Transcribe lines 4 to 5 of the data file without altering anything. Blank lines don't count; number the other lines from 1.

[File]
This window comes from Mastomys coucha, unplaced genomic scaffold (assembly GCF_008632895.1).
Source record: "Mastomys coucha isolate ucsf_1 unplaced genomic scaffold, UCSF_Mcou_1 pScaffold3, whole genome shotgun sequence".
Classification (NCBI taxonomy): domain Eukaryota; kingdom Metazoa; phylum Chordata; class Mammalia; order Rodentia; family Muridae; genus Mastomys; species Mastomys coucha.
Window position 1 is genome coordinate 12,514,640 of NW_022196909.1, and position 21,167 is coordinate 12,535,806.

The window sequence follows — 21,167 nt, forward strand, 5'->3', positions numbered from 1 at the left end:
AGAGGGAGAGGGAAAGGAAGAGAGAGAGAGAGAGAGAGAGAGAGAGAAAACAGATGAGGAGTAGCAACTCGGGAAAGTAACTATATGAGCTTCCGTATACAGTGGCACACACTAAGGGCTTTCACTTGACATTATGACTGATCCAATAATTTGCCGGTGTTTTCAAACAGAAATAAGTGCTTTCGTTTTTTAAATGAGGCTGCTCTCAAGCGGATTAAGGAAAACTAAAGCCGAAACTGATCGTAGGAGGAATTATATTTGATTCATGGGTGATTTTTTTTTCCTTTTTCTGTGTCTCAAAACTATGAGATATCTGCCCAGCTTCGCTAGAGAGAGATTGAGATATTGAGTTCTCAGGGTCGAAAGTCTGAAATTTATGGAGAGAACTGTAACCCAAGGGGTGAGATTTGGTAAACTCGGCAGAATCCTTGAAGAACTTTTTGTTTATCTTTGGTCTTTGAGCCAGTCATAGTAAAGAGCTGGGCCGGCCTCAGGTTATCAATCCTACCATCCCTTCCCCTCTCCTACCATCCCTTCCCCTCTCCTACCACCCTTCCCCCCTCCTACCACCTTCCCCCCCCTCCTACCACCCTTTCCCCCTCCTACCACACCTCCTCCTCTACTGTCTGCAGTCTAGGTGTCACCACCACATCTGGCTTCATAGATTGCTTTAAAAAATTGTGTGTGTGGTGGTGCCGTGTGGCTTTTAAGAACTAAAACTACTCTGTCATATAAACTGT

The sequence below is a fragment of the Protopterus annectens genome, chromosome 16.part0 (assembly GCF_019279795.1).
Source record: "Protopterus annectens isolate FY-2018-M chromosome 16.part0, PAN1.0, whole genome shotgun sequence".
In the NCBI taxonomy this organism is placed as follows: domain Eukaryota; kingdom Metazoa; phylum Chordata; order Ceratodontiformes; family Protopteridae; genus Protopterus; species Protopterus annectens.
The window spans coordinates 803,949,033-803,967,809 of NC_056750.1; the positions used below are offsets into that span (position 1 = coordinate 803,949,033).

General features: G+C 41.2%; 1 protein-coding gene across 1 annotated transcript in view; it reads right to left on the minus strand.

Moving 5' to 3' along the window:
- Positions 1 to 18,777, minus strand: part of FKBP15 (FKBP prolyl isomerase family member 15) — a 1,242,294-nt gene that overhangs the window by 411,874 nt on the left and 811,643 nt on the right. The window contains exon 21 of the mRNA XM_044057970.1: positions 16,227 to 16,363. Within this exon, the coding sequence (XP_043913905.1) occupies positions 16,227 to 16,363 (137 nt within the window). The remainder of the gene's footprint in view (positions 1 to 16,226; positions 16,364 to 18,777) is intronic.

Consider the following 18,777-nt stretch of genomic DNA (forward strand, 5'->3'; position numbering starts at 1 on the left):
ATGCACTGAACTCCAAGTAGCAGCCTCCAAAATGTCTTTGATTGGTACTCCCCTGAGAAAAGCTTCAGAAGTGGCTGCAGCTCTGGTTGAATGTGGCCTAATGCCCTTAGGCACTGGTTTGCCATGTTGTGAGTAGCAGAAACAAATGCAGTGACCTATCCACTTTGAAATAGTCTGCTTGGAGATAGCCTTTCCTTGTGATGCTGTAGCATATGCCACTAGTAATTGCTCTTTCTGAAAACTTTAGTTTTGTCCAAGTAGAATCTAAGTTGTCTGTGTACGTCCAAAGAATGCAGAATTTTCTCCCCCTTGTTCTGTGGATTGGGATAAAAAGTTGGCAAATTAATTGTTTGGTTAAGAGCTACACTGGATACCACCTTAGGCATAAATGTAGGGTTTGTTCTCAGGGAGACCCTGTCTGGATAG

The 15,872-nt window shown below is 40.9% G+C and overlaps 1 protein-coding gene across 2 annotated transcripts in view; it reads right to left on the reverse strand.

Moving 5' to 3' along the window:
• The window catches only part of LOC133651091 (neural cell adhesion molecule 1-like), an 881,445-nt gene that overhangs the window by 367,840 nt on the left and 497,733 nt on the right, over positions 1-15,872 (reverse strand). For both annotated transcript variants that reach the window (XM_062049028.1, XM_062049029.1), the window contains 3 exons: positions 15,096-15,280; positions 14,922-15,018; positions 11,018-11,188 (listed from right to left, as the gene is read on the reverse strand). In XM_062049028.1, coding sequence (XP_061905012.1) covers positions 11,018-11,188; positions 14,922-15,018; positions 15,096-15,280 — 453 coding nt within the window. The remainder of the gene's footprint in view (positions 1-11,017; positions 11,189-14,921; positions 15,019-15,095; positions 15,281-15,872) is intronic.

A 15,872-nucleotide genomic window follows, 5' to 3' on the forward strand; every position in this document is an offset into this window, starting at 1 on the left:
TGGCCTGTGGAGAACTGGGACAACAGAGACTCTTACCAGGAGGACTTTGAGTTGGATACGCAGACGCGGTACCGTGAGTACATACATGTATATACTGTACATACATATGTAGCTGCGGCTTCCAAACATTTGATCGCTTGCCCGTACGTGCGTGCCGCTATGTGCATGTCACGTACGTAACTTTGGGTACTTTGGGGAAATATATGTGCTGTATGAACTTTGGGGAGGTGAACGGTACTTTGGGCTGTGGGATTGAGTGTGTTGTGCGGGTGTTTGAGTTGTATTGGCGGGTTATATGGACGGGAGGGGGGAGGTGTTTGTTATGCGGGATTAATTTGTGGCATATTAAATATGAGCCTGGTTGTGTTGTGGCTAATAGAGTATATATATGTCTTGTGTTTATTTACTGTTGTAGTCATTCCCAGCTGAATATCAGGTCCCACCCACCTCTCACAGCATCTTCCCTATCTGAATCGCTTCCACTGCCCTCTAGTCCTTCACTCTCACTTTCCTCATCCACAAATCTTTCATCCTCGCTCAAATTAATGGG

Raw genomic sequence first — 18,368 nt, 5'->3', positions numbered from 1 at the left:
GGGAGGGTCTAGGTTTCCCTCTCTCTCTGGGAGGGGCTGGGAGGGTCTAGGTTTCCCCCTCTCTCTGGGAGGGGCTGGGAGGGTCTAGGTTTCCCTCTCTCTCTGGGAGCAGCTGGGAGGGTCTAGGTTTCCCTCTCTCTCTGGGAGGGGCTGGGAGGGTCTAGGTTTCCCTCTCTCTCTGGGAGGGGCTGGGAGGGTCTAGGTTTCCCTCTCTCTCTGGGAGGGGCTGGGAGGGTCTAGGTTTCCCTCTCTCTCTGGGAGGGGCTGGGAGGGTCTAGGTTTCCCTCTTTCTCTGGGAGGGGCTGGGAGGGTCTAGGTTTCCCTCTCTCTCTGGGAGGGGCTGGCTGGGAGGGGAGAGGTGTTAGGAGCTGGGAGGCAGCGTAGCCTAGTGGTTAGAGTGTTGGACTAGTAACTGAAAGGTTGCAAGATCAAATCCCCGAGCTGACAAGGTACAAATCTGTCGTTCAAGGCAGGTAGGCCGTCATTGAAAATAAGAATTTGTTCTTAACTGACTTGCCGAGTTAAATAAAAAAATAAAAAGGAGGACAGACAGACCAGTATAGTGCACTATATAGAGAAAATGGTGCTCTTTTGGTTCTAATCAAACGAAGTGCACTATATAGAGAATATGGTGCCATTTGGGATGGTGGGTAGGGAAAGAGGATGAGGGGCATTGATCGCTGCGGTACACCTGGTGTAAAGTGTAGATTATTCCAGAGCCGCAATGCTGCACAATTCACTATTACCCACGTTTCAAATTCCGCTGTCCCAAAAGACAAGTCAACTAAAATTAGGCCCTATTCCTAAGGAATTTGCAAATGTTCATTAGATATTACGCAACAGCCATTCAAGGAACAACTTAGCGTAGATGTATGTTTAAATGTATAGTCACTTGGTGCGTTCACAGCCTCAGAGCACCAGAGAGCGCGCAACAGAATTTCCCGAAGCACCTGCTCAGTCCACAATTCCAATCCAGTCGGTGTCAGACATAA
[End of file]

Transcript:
Window position 1 is genome coordinate 12,514,640 of NW_022196909.1, and position 21,167 is coordinate 12,535,806.

The window sequence follows — 21,167 nt, forward strand, 5'->3', positions numbered from 1 at the left end: